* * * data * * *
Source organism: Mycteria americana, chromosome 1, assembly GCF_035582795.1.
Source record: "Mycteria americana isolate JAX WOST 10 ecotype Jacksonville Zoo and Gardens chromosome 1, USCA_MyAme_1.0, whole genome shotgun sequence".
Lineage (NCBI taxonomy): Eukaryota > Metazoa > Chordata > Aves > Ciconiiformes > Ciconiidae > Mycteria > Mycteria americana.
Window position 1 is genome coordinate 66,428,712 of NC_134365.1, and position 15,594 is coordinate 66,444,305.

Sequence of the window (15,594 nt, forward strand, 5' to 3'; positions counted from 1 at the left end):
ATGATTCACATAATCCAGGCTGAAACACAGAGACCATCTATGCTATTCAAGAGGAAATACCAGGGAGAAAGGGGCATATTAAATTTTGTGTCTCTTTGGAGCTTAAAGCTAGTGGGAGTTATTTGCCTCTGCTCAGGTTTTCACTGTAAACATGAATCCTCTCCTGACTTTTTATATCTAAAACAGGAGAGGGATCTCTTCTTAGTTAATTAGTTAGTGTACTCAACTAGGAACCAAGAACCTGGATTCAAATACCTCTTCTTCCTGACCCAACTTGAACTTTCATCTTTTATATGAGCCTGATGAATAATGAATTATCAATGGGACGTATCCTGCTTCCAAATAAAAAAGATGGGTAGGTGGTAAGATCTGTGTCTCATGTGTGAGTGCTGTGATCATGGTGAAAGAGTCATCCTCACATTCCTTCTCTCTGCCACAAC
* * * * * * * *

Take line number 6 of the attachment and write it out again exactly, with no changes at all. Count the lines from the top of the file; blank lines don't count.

ATGATTCACATAATCCAGGCTGAAACACAGAGACCATCTATGCTATTCAAGAGGAAATACCAGGGAGAAAGGGGCATATTAAATTTTGTGTCTCTTTGGAGCTTAAAGCTAGTGGGAGTTATTTGCCTCTGCTCAGGTTTTCACTGTAAACATGAATCCTCTCCTGACTTTTTATATCTAAAACAGGAGAGGGATCTCTTCTTAGTTAATTAGTTAGTGTACTCAACTAGGAACCAAGAACCTGGATTCAAATACCTCTTCTTCCTGACCCAACTTGAACTTTCATCTTTTATATGAGCCTGATGAATAATGAATTATCAATGGGACGTATCCTGCTTCCAAATAAAAAAGATGGGTAGGTGGTAAGATCTGTGTCTCATGTGTGAGTGCTGTGATCATGGTGAAAGAGTCATCCTCACATTCCTTCTCTCTGCCACAAC